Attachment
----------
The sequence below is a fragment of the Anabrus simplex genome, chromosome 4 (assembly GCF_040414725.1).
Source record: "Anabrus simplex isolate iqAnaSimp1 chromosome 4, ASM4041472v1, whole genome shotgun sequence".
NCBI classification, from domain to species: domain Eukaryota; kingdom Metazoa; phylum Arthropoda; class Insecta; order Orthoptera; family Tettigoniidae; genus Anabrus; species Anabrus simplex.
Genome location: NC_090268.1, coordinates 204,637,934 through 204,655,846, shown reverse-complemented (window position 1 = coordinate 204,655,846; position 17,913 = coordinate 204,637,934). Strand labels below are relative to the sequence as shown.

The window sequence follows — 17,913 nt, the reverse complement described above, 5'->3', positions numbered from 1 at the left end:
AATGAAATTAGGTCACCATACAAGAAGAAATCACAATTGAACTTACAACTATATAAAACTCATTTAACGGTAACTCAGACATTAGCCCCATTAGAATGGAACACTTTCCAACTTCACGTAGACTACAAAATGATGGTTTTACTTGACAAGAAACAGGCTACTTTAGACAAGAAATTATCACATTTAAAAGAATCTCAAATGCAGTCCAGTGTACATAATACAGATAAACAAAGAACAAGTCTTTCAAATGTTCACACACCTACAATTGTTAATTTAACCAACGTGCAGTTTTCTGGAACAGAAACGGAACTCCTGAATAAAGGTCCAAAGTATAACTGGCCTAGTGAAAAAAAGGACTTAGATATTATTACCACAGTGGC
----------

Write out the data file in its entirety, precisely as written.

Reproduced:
The sequence below is a fragment of the Anabrus simplex genome, chromosome 4 (assembly GCF_040414725.1).
Source record: "Anabrus simplex isolate iqAnaSimp1 chromosome 4, ASM4041472v1, whole genome shotgun sequence".
NCBI classification, from domain to species: domain Eukaryota; kingdom Metazoa; phylum Arthropoda; class Insecta; order Orthoptera; family Tettigoniidae; genus Anabrus; species Anabrus simplex.
Genome location: NC_090268.1, coordinates 204,637,934 through 204,655,846, shown reverse-complemented (window position 1 = coordinate 204,655,846; position 17,913 = coordinate 204,637,934). Strand labels below are relative to the sequence as shown.

The window sequence follows — 17,913 nt, the reverse complement described above, 5'->3', positions numbered from 1 at the left end:
AATGAAATTAGGTCACCATACAAGAAGAAATCACAATTGAACTTACAACTATATAAAACTCATTTAACGGTAACTCAGACATTAGCCCCATTAGAATGGAACACTTTCCAACTTCACGTAGACTACAAAATGATGGTTTTACTTGACAAGAAACAGGCTACTTTAGACAAGAAATTATCACATTTAAAAGAATCTCAAATGCAGTCCAGTGTACATAATACAGATAAACAAAGAACAAGTCTTTCAAATGTTCACACACCTACAATTGTTAATTTAACCAACGTGCAGTTTTCTGGAACAGAAACGGAACTCCTGAATAAAGGTCCAAAGTATAACTGGCCTAGTGAAAAAAAGGACTTAGATATTATTACCACAGTGGC